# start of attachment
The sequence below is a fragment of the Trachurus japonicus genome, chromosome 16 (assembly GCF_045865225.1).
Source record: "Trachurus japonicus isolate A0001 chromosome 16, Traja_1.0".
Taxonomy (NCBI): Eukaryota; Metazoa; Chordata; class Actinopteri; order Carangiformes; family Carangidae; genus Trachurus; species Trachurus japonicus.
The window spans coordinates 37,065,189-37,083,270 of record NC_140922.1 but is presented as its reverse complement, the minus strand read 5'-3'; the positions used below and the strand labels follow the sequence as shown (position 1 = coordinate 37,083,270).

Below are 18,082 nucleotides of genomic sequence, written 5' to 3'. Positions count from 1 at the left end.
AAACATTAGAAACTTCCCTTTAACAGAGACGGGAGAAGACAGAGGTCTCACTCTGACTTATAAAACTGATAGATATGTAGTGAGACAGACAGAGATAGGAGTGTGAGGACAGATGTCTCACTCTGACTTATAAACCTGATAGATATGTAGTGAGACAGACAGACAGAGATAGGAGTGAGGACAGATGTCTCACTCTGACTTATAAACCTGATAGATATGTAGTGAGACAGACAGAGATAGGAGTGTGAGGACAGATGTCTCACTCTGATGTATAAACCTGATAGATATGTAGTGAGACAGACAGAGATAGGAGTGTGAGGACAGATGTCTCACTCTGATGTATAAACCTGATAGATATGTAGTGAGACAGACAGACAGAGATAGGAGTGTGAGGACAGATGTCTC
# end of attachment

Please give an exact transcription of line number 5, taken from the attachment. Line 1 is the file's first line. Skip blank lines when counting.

Below are 18,082 nucleotides of genomic sequence, written 5' to 3'. Positions count from 1 at the left end.